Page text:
LATEST SYDNEY MARKETS. LATEST SYDNEY MARKETS. (From the Sydney Papers.) [Newspaper Article] — South Australian Gazette and Colonial Register — 10 March 1838
LATEST SYDNEY MARKETS. LATEST SYDNEY MARKETS. (From the Sydney Papers.) Potatoes, 16s. to 18s. per cwt. cabbages, 2d. to 3d. each; carrots and turnips, 4d. per bunch; rhubarb, 6d. per bunch; onions, 2d. per lb; beans, 1s. per peck; fowls, 5s. to 5s 6d, per couple, ducks, 7s. per ditto; geese, 6s. to 7s. each; turkeys, various; salt butter. 1s. 10d to 2s.per lb; fresh ditto 2s 3d. to 2s. 6d. per ditto; &nbsp; Glenlee ditto. 3s. 6d. per ditto, eggs, 2s. per dozen, cheese, 10d. to 1s. per lb., bacon. 1s. to 1s 3d. per ditto; ham, 1s. per ditto; apples,6d. to 2s. per dozen. pears. 9d. to 1s. 6d. per ditto; peaches 2d to 1s. per ditto; nectarines, 1s. to 2s. per ditto; apricots. 3d. to 1s. per ditto; grapes, 10d. to 2s. per lb.; mulberries 1s. 6d, per quart. The wholesale market has not exhibited in- &nbsp; creased activity, and but little has been done during the week. The cargo per William, con- &nbsp; sisting of about 2000 Java mats of fair quality, realised 30...
PRICE CURRENT. [Newspaper Article] — South Australian Gazette and Colonial Register — 10 March 1838
PRICE CURRENT. ADELAIDE —Printed and Published by the Pro- prietors, ROBERT THOMAS and Co., at the Printing Office Hindley Street, where Orders and Advertisements, and all Communications to the Editor, will be received. Price per annum. (52 numbers) £1 6s if called for — £1 10s when delivered or sent by Post. Advertisements not exceeding eight lines, 4s. &nbsp; and 3d. for every additional line. Orders and Advertisements will be received by the following Agents: Mr. Daniel Simpson, Port Adelaide. Mr. Henry Dowling, Launceston, V. D. Land. Mr. Wild, 13, Catherine Street, Strand, London. Mr. Capper, South Australian Office, London. It is also filed by Messrs. T. Gibbs and Co. Seedsmen, corner of Half Moon Street, Pic- cadilly. £. s. d. £. s. d. Ale, London, p hhd. 10 10 0 to 11 11 0 Ditto, Ashby, p barrel ...10 10 0 — 0 0 0 Ditto, bottled, Dunbar's, } 1 0 0 — 1 1 0 p dozen &nbsp; &nbsp; &nbsp; &nbsp; &nbsp; &nbsp; &nbsp; ...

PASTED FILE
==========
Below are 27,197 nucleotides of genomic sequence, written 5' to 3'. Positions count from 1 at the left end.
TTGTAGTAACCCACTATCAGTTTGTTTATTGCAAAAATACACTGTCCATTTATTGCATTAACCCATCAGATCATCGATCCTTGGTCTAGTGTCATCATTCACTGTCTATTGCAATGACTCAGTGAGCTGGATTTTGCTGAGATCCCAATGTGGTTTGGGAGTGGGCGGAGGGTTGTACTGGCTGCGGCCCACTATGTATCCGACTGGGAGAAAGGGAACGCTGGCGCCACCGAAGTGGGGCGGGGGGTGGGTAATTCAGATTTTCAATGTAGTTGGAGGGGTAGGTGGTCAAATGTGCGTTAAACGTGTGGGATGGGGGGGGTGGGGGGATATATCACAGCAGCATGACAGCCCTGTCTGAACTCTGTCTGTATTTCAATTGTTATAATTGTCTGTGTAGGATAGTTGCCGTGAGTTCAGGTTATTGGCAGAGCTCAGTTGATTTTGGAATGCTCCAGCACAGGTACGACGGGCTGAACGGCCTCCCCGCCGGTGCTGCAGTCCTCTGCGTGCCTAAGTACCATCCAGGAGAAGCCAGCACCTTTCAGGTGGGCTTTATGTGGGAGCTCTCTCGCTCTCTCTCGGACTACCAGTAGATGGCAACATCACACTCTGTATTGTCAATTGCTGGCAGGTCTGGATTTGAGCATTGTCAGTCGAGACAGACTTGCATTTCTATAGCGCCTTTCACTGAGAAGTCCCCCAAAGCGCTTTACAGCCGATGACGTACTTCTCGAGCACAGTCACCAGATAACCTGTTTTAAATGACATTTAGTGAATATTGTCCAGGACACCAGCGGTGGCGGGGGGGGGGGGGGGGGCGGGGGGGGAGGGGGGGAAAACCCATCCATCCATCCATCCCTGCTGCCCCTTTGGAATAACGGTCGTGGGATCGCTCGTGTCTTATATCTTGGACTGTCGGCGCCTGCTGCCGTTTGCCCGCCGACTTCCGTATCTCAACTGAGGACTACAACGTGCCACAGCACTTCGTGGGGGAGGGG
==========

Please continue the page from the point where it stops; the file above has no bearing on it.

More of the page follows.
FACTS, FANCIES, AND RECOLLECTIONS. "Trivial fond records."?— SHAKESPEARE. [Newspaper Article] — South Australian Gazette and Colonial Register — 10 March 1838
FACTS, FANCIES, AND RECOLLECTIONS. "Trivial fond records."— SHAKESPEARE. IN our labours for the political enlightenment of our fellow settlers, we have, perhaps, been too remiss in attending to the claims of our sister colonists who, except as their interests are identified with those of their husbands, brothers, &c., can have found little in our columns to add to their store of either information or amusement. In a place where everything that can tend to divert the mind or to offer a compensation for the physical drudgery from which even the most fortunate of our ladies are not entirely exempt, should be cul- tivated to the utmost, this neglect has been cul- pable in the extreme, and we hasten to repair the error by devoting a portion of our now weekly journal exclusively to their entertainment. The Facts, Fancies, and Recollections which we shall present will at least be free from the taint of po- litics, and as such, we trust, will be interesting to all; while, as a proof...
SPAIN. [Newspaper Article] — South Australian Gazette and Colonial Register — 10 March 1838